This discovery of forgiveness in God is great, holy, and mysterious, and which very few on gospel grounds do attain unto.
It is, then, no easy thing to make a discovery of forgiveness to a soul, when the work and employment which conscience, upon unquestionable grounds, challengeth unto itself lies in opposition unto it. Hence is the soul’s great desire to establish its own righteousness,
But suddenly it was impressed with power on my mind, that all these evils were brought upon me for my sin: and that I neither knew, feared, loved, nor served, God as I ought to do, and therefore had brought these trials on myself; and that it was a great mercy God did not take me instead of the infant. This impression was attended with an uncommon flow of contrition: insomuch that I was, at times, overwhelmed with a sorrowful spirit; and so dissolved into meekness, that I went weeping and mourning all the day long, until “my soul was as a weaned child.” William Huntington (1745-1813)
Paul’s complaint against his natural corruption. With the means how to be delivered from the power of the same. William Teelinck. January 4, 1579, April 8, 1629 Teelinck was an influential Dutch pastor during the Further Reformation in the Netherlands.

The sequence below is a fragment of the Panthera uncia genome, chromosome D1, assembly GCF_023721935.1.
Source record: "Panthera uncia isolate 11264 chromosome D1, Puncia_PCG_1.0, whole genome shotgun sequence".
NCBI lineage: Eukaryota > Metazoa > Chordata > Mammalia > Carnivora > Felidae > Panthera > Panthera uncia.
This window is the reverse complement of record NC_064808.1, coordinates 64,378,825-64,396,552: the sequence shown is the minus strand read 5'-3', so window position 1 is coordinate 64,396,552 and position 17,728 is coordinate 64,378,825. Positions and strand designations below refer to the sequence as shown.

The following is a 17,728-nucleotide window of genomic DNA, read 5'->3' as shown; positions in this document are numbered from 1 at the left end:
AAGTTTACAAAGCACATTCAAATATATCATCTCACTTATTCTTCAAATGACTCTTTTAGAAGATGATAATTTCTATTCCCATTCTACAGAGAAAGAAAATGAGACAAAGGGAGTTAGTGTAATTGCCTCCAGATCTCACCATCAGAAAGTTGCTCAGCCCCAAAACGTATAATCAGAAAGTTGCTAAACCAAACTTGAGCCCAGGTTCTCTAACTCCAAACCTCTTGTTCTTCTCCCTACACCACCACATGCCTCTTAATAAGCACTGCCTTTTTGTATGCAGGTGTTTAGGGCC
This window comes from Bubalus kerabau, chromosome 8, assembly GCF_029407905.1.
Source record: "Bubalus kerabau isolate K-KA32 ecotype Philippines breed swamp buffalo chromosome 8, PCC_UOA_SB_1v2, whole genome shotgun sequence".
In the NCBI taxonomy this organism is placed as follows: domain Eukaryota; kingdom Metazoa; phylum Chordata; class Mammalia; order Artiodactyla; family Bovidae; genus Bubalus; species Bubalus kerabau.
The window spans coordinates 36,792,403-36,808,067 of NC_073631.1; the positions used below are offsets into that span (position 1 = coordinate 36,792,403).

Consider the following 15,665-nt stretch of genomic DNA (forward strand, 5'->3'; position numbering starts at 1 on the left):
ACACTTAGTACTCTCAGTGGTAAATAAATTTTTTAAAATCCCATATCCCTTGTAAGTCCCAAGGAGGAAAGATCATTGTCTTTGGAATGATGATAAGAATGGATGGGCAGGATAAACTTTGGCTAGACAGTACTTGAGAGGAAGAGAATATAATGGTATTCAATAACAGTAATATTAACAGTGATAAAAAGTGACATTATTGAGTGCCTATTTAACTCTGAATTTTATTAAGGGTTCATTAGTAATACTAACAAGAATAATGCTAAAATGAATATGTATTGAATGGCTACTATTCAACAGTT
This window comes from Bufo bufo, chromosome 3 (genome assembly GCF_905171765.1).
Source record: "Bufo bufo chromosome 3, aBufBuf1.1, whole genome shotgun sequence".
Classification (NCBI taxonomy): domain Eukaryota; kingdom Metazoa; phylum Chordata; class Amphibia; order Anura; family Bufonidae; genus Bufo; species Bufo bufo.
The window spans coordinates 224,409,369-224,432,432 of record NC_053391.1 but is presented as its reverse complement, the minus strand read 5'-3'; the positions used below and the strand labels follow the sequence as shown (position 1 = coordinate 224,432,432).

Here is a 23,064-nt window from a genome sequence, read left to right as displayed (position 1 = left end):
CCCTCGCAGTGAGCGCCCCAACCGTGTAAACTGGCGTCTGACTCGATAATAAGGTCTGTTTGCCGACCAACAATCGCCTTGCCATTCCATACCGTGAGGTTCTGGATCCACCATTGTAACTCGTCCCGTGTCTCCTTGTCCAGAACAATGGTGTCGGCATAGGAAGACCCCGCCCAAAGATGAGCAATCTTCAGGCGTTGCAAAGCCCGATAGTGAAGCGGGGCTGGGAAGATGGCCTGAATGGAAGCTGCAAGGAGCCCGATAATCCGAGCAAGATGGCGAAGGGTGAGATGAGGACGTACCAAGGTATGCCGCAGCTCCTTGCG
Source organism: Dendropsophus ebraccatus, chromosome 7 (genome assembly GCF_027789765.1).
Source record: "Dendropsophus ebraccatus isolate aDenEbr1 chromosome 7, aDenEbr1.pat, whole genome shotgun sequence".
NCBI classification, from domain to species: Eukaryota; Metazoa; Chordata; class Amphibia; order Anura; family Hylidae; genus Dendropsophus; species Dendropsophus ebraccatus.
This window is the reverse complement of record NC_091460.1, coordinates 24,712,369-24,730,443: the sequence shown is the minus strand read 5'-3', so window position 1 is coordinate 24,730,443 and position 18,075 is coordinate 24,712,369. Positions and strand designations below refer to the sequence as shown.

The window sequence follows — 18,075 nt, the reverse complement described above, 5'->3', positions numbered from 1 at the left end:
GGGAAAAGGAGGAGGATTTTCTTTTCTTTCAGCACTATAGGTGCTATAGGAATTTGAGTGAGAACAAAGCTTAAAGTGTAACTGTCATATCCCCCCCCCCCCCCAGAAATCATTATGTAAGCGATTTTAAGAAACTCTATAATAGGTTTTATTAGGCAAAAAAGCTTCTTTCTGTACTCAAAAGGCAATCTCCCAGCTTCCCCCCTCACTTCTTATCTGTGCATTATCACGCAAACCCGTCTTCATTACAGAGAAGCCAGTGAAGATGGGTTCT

The second act of Christ’s power is compunction, or sense of sin. 1. This compunction immediately follows conviction. 2. The necessity of this to succeed the other. 3. Wherein it consists. 4. The measure of it in all the elect.
THE COMER’S CONFLICT: OR, THE BEGINNER’S BATTLE WITH THE DEVIL, WHEN ESSAYING TO COME TO CHRIST BY FAITH.
This subject was handled in two Discourses: The first was delivered at an evening exercise, on Saturday, July 19, 1735, before the celebration of the Sacrament of the Lord’s Supper, at Kinglassie, on the 20th. The second was preached on the Monday, after the administration of that ordinance.
“And as he was yet a-coming, the Devil threw him down, and tare him.” Luke 9:42